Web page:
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The Art of Buying Cotton

FAYETTEVILLE, AR - OCTOBER 31: U.S. Rep. Tom Cotton (R-AR) and Republican candidate for U.S. Senate in Arkansas looks on during a tailgate party before the start of a Fayetteville High School football game on October 31, 2014 in Fayetteville, Arkansas. With less than a week to go before election day U.S. Rep. Tom Cotton (R-AR) is holding a narrow lead over incumbent U.S. Senator Mark Pryor (D-AR). (Photo by Justin Sullivan/Getty Images)

Former generations might have looked upon filmreel of American servicemen dumping helicopters and other equipment overboard as our ships fled east Asia in the wake of our military debacle in Vietnam and been expected to believe that was what victory looked like. And that really is a note for middle age, because even my own generation seems to forget how we used to say, “America has never lost a war”. And over time that notion has been variously scaled, such that we’ve never fought a foreign war on our territory, and other such historical inaccuracies. No, really, there is even a way in which we argue that what happened in 1814 wasn’t a foreign invasion; after all, they were British. Fast forward to the twenty-first century when a guy from Mexico looking for work constitutes an invasion.

Never mind. Nostalgia, of a sort.

Let’s try a game show voice. Beauchamp says!

Wednesday night, Sen. Tom Cotton went on Wolf Blitzer’s Situation Room to talk about Iraq and ISIS. He said something surprising.

Meta-irony. The headline is, “Tom Cotton says ISIS is winning in Iraq. That is false.”

It’s a nice headline, I suppose. Functional. Direct. Not really much of a gray area, you know?

The headline isn’t the problem, of course; it is merely the frame. Because the question does, in fact arise: Why is this surprising?

“We just haven’t rolled back the Islamic State at all over the last six or seven months since we began our air campaign,” he said. “They’ve continued to hold the ground they always have. They haven’t advanced, but we haven’t rolled them back, either. And that’s not going to be enough to defeat them.”

“The Islamic State seems to be winning now,” Cotton later added.

This is, in fact, the exact opposite of what is occurring. ISIS is losing substantial ground in Iraq, and it’s hard to imagine why Cotton is insisting otherwise.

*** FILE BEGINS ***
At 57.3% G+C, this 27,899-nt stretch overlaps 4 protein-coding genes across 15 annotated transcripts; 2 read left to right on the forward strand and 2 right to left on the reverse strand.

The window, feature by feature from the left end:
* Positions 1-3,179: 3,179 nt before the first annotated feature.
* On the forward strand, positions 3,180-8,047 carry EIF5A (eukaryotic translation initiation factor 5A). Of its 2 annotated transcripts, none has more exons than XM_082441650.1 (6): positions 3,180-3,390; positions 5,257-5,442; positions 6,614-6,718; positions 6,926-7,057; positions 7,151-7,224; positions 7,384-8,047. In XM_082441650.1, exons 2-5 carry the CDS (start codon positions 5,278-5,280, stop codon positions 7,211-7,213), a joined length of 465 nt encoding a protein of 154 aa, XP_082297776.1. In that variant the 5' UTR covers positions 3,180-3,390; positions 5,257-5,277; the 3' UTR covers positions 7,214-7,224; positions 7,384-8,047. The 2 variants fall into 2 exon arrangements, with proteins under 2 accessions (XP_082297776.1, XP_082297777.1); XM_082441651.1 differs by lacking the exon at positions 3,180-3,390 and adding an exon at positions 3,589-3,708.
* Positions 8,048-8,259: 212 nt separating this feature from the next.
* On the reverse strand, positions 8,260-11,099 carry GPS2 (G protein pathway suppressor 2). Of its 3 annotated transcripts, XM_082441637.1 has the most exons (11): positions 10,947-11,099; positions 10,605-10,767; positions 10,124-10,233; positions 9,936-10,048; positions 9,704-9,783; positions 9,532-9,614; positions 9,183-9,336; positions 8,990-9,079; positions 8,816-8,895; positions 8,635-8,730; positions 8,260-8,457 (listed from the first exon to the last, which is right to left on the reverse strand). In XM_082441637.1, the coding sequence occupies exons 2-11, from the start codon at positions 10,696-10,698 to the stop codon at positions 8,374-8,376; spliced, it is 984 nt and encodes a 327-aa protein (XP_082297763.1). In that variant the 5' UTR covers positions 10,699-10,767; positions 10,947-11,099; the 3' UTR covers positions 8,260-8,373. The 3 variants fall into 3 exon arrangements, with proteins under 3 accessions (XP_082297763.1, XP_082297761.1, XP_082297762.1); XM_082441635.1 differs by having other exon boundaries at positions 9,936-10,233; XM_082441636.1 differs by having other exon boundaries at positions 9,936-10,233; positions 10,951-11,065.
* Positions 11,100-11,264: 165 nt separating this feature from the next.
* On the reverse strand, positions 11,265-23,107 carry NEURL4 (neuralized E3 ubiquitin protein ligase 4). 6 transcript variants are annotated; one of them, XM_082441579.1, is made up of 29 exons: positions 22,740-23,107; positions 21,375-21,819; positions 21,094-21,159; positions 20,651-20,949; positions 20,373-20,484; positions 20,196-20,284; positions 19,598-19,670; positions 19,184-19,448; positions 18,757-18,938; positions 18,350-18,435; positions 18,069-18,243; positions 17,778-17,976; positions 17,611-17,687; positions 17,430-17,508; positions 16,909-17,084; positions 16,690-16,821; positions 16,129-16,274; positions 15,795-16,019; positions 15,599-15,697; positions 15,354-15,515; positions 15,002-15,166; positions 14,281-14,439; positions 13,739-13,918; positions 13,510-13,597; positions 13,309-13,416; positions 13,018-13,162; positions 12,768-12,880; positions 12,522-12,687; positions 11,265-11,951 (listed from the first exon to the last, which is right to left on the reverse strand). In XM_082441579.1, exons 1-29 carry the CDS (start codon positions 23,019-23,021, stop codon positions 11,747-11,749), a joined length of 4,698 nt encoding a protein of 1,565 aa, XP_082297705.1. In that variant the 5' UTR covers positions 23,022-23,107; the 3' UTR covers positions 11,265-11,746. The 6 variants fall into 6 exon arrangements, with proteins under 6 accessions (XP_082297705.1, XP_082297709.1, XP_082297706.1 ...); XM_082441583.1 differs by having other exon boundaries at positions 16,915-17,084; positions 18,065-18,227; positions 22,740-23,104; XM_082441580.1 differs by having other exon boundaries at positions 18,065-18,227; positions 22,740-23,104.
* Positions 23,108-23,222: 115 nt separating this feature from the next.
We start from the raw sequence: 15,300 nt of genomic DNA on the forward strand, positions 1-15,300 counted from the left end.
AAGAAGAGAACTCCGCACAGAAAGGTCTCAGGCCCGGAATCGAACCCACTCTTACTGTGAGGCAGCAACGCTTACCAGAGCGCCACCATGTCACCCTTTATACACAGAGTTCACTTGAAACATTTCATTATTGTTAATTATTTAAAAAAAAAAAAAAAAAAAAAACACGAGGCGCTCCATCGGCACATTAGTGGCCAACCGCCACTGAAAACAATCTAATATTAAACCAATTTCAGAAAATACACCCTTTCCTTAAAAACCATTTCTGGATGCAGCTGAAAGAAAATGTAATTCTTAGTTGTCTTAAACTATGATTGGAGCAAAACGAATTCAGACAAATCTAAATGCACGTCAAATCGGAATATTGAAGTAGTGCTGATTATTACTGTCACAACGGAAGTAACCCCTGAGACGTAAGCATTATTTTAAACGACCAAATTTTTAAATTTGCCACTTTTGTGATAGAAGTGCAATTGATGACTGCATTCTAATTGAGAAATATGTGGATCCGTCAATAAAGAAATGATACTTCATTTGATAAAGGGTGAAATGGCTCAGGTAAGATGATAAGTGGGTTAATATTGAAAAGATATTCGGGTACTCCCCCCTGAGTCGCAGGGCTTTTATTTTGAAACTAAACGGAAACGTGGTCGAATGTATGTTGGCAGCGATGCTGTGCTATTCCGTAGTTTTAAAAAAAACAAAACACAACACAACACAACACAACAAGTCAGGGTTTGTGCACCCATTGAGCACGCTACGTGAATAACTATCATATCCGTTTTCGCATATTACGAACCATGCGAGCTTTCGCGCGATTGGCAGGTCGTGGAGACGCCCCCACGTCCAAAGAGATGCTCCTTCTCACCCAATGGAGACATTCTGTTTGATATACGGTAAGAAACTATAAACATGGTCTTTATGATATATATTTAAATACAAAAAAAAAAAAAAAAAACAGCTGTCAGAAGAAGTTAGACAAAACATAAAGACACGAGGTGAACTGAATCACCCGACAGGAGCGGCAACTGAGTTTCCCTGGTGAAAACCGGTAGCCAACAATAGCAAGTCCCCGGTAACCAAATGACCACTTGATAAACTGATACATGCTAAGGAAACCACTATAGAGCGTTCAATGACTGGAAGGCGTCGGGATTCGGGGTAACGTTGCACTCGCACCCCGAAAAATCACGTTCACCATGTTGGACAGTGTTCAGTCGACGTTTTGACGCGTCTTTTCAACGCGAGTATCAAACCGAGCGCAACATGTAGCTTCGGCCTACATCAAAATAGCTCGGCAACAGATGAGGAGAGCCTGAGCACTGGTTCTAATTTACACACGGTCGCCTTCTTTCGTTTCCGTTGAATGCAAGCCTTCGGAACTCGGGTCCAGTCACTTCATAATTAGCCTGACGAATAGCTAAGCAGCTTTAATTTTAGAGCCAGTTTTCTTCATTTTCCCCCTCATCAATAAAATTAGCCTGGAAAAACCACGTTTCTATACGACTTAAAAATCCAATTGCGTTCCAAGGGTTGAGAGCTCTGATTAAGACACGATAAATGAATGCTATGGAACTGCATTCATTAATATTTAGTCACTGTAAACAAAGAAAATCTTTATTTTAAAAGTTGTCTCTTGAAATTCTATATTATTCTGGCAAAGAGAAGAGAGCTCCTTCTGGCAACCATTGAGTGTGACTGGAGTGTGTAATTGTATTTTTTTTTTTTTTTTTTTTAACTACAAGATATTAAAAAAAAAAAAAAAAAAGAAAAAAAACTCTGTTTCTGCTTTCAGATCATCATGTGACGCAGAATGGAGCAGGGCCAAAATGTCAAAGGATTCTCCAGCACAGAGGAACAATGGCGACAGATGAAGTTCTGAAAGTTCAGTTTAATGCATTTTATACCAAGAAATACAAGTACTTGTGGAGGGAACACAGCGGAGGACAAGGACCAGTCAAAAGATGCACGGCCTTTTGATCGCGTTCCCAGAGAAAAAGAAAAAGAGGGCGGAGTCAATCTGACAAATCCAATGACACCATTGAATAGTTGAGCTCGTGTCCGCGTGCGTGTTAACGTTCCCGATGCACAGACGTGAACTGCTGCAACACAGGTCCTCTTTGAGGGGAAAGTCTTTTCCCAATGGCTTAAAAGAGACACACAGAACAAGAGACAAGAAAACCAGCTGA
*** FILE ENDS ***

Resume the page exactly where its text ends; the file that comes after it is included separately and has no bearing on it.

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Something Useless

Sometimes it happens that something strange and seemingly inconsequential occurs, and for some reason you can’t let it go. To wit, Steve Benen of msnbc, earlier today:

It’s generally been assumed that the Republican presidential field in 2016 wouldn’t just be competitive – it’d be enormous. The Huffington Post’s Pollster chart ranking the GOP presidential hopefuls by poll support shows literally 15 candidates.

Now, the truth is that Benen goes on to discuss what is wrong with that thesis, but I also think some of the problem is his own setup insofar as he seems to be simply reminding people of the obvious:

Looking ahead, it’s easy to imagine a Republican presidential field that includes (in alphabetical order) Jeb Bush, Ben Carson, Chris Christie, Ted Cruz, Carly Fiorina, Lindsey Graham, Mike Huckabee, Bobby Jindal, John Kasich, George Pataki, Rand Paul, Mike Pence, Rick Perry, Mitt Romney, Marco Rubio, Rick Santorum, and Scott Walker. That’s 17 people. It’s also easy to imagine a handful of fringe figures – John Bolton? Herman Cain? – dipping their toes in the water, too.

msnbcBut I’d bet good money that some of these folks will do exactly what Paul Ryan did: think about running, have some serious conversations with their families and aides, enjoy some of the media attention that comes with being a possible candidate, and then stand down.

Every once in a while, I pause to wonder if Benen one-drafts his blog posts the way we often do in our insignificant corner of the world. And, yes, those occasions often arise because of something like this; one would expect him to tack the punch line onto that first paragraph like a proper thesis, or even in the guise of mere foreshadowing.